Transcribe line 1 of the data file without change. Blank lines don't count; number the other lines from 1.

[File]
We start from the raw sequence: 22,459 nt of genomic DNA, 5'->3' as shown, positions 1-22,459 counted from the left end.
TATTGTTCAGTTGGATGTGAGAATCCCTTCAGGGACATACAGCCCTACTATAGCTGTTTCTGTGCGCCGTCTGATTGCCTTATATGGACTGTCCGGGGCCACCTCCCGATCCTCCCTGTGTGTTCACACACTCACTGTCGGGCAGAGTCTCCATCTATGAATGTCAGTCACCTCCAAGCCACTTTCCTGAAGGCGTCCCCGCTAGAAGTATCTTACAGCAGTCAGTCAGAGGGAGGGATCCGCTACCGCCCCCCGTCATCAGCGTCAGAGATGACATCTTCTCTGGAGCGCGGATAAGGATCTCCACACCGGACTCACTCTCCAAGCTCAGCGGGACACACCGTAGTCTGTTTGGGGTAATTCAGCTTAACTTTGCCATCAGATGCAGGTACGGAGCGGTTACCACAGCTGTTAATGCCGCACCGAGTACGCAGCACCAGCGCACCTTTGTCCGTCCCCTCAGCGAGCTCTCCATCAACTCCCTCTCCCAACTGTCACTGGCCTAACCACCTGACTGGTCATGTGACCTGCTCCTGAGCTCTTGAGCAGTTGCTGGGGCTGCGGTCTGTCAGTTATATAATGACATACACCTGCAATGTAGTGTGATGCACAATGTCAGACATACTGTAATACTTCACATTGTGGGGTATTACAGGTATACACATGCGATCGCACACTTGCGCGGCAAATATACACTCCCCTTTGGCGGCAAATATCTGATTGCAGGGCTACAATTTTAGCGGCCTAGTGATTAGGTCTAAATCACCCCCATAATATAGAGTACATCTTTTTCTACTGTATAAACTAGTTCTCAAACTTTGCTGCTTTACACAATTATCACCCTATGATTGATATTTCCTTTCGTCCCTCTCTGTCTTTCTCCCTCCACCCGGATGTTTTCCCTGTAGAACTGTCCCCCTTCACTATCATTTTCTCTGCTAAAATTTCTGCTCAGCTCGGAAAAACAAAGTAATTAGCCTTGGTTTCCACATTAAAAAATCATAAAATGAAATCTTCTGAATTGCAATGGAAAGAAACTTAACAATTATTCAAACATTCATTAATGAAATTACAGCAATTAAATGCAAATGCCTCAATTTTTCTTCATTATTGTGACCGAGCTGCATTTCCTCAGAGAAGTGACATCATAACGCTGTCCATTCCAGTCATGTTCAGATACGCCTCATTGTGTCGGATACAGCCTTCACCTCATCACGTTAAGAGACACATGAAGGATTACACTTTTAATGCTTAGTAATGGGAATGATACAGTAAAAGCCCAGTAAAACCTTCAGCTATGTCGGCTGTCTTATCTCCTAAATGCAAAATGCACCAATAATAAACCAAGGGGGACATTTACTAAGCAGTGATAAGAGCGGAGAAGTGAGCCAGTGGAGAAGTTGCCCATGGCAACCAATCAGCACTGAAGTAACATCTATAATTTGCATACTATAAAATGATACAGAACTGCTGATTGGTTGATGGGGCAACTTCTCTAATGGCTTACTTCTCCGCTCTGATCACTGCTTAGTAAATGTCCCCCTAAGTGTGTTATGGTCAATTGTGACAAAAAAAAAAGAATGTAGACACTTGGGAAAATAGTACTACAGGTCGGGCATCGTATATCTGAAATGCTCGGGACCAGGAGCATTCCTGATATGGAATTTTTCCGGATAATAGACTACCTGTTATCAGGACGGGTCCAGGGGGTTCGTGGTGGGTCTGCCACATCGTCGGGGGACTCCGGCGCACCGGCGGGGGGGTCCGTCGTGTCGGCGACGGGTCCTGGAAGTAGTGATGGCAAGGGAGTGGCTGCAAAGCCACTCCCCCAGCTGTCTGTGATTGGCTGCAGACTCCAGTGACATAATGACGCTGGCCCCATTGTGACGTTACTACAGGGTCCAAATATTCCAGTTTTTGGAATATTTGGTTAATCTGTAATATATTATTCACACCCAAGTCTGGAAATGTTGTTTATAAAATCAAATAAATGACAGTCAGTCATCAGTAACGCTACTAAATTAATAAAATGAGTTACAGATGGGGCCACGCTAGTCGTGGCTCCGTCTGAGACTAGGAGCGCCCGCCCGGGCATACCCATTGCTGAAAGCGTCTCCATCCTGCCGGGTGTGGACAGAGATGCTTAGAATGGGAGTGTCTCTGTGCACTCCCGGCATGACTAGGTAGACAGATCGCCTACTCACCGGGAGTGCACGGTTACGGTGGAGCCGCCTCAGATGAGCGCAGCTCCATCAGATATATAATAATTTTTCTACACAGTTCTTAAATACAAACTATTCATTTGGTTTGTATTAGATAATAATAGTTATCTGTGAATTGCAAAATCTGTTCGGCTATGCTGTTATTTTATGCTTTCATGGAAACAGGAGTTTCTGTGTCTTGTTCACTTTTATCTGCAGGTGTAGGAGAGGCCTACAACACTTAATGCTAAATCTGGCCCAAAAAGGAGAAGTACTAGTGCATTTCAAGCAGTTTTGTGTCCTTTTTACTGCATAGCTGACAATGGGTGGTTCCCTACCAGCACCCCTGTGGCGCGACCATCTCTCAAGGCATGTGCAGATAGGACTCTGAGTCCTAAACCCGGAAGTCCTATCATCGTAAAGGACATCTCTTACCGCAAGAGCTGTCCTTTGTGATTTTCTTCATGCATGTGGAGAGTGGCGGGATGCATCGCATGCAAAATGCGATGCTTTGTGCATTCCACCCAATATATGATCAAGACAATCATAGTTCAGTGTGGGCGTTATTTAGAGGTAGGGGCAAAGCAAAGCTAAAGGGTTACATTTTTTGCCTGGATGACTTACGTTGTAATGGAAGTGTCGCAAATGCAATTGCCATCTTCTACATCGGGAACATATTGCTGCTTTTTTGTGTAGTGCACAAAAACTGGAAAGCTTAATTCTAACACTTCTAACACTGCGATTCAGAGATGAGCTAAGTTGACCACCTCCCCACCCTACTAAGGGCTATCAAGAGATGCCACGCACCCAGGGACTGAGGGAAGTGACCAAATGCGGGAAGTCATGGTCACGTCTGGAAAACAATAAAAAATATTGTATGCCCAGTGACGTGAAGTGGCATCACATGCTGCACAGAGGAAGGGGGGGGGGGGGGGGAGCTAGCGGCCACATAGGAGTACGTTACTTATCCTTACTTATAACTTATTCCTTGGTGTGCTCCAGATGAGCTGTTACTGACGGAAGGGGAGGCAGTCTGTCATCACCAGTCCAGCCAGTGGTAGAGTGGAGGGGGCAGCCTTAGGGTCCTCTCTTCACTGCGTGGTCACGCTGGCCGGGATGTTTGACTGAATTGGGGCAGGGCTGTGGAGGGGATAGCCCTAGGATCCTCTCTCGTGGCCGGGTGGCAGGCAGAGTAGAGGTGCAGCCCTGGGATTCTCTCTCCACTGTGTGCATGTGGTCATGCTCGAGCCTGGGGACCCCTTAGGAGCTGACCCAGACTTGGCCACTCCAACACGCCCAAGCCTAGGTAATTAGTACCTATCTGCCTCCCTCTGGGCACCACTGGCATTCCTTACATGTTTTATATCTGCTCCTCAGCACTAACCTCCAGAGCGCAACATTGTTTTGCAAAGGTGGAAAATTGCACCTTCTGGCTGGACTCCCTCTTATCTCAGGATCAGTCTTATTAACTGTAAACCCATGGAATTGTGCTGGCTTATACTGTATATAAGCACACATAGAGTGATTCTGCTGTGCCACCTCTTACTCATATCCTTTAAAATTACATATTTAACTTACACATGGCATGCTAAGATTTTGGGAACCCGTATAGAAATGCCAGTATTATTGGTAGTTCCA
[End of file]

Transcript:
We start from the raw sequence: 22,459 nt of genomic DNA, 5'->3' as shown, positions 1-22,459 counted from the left end.